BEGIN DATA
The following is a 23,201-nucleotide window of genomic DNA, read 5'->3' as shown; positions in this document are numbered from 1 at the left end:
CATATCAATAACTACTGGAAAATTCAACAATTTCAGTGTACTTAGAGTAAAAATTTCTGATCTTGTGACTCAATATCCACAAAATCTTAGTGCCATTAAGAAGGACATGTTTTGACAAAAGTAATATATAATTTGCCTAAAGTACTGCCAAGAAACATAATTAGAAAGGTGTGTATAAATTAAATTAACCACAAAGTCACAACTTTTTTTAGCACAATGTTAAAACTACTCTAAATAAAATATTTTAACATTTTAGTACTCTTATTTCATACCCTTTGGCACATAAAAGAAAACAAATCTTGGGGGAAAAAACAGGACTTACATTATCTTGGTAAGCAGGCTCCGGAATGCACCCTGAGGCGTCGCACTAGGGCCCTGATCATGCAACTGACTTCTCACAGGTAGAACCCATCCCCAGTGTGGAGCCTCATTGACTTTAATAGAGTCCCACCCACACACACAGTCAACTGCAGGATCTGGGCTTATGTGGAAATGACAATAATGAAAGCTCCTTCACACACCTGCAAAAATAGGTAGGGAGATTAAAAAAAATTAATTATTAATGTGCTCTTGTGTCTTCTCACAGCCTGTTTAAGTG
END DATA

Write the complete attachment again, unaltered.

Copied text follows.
The following is a 23,201-nucleotide window of genomic DNA, read 5'->3' as shown; positions in this document are numbered from 1 at the left end:
CATATCAATAACTACTGGAAAATTCAACAATTTCAGTGTACTTAGAGTAAAAATTTCTGATCTTGTGACTCAATATCCACAAAATCTTAGTGCCATTAAGAAGGACATGTTTTGACAAAAGTAATATATAATTTGCCTAAAGTACTGCCAAGAAACATAATTAGAAAGGTGTGTATAAATTAAATTAACCACAAAGTCACAACTTTTTTTAGCACAATGTTAAAACTACTCTAAATAAAATATTTTAACATTTTAGTACTCTTATTTCATACCCTTTGGCACATAAAAGAAAACAAATCTTGGGGGAAAAAACAGGACTTACATTATCTTGGTAAGCAGGCTCCGGAATGCACCCTGAGGCGTCGCACTAGGGCCCTGATCATGCAACTGACTTCTCACAGGTAGAACCCATCCCCAGTGTGGAGCCTCATTGACTTTAATAGAGTCCCACCCACACACACAGTCAACTGCAGGATCTGGGCTTATGTGGAAATGACAATAATGAAAGCTCCTTCACACACCTGCAAAAATAGGTAGGGAGATTAAAAAAAATTAATTATTAATGTGCTCTTGTGTCTTCTCACAGCCTGTTTAAGTG